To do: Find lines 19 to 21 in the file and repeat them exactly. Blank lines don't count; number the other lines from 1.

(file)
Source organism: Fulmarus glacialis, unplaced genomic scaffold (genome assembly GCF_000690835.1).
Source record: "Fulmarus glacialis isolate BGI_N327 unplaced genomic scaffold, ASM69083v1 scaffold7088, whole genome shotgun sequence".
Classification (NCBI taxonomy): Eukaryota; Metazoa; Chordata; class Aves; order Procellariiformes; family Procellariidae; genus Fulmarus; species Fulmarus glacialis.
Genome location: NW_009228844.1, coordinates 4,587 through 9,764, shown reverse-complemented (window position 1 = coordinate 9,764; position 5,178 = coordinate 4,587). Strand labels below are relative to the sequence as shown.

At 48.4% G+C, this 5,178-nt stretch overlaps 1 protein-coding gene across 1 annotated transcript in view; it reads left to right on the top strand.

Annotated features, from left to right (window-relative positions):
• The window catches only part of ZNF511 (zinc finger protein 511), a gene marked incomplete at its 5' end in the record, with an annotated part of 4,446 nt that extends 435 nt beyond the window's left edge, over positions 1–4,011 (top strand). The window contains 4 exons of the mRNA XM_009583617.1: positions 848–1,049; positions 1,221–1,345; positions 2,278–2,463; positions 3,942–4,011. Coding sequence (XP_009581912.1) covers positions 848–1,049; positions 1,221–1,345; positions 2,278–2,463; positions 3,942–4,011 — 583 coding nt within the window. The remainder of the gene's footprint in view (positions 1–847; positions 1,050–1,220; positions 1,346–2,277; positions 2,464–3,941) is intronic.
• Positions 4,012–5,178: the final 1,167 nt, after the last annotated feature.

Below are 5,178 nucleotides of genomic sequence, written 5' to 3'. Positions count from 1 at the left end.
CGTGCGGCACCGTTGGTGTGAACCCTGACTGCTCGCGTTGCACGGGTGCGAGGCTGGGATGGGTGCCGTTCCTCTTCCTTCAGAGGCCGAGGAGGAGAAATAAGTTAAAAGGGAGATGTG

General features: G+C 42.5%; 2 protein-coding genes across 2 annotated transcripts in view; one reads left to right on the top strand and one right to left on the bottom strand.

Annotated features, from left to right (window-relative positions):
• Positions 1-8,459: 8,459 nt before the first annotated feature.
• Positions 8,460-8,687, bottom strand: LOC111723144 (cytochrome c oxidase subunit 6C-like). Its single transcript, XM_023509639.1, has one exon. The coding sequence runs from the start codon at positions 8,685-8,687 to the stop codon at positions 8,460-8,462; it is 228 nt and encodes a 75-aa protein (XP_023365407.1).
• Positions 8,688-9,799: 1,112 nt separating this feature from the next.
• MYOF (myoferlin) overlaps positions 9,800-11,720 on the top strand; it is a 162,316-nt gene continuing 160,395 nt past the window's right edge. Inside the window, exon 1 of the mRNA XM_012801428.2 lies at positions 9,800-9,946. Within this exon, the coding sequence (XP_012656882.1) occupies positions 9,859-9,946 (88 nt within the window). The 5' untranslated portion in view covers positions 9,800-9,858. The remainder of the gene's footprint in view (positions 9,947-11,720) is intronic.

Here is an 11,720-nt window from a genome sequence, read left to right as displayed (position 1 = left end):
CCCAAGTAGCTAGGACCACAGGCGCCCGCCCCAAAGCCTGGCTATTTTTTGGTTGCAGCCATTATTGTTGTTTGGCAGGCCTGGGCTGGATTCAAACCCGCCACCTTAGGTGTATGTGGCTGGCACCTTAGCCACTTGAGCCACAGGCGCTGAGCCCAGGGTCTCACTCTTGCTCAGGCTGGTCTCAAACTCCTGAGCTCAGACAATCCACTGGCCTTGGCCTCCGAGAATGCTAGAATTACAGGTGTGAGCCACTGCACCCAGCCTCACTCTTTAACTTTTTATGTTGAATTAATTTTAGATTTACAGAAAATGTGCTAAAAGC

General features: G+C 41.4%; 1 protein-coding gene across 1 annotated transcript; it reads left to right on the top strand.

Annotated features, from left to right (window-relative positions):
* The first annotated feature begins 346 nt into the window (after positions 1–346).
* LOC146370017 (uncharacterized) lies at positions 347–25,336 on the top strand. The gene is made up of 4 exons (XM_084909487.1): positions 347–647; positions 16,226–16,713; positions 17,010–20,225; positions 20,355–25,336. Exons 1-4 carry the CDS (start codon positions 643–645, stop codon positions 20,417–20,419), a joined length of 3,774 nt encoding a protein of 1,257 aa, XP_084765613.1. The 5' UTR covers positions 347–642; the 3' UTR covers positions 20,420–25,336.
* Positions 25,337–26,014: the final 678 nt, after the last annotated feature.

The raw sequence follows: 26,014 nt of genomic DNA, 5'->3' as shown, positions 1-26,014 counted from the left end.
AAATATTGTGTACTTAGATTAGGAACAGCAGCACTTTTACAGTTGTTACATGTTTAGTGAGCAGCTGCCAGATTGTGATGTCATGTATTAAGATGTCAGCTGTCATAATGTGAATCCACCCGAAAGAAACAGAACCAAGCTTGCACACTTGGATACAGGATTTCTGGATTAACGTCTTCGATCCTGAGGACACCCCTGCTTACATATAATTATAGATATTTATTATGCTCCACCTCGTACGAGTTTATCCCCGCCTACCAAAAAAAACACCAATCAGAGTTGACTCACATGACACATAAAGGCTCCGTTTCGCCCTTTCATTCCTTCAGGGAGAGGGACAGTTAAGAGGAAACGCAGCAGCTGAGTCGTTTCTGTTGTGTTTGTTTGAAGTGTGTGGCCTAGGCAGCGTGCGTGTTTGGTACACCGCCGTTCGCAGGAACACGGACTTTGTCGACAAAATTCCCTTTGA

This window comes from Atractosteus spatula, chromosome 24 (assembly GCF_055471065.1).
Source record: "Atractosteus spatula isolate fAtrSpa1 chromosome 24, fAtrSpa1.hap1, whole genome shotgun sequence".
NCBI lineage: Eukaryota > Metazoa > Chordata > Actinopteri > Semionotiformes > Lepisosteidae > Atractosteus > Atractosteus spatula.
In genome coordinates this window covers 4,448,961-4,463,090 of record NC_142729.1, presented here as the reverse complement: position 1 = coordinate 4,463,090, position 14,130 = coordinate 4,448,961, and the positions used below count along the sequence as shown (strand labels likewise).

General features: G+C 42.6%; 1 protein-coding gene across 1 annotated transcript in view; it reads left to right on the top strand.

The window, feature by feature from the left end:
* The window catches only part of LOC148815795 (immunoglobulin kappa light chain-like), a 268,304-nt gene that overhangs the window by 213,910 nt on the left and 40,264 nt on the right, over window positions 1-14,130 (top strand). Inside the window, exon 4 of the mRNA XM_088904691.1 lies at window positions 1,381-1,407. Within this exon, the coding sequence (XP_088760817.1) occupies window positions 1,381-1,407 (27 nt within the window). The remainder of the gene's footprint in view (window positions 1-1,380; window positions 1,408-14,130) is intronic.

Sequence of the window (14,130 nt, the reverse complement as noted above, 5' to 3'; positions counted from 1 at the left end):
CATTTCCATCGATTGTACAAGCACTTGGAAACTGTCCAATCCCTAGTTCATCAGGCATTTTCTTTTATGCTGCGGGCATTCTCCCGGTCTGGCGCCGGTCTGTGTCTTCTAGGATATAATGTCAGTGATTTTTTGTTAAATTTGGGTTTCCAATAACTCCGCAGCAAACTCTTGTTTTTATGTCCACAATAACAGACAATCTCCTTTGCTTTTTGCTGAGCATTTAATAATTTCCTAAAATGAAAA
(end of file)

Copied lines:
General features: G+C 41.4%; 1 protein-coding gene across 1 annotated transcript; it reads left to right on the top strand.

Annotated features, from left to right (window-relative positions):
* The first annotated feature begins 346 nt into the window (after positions 1–346).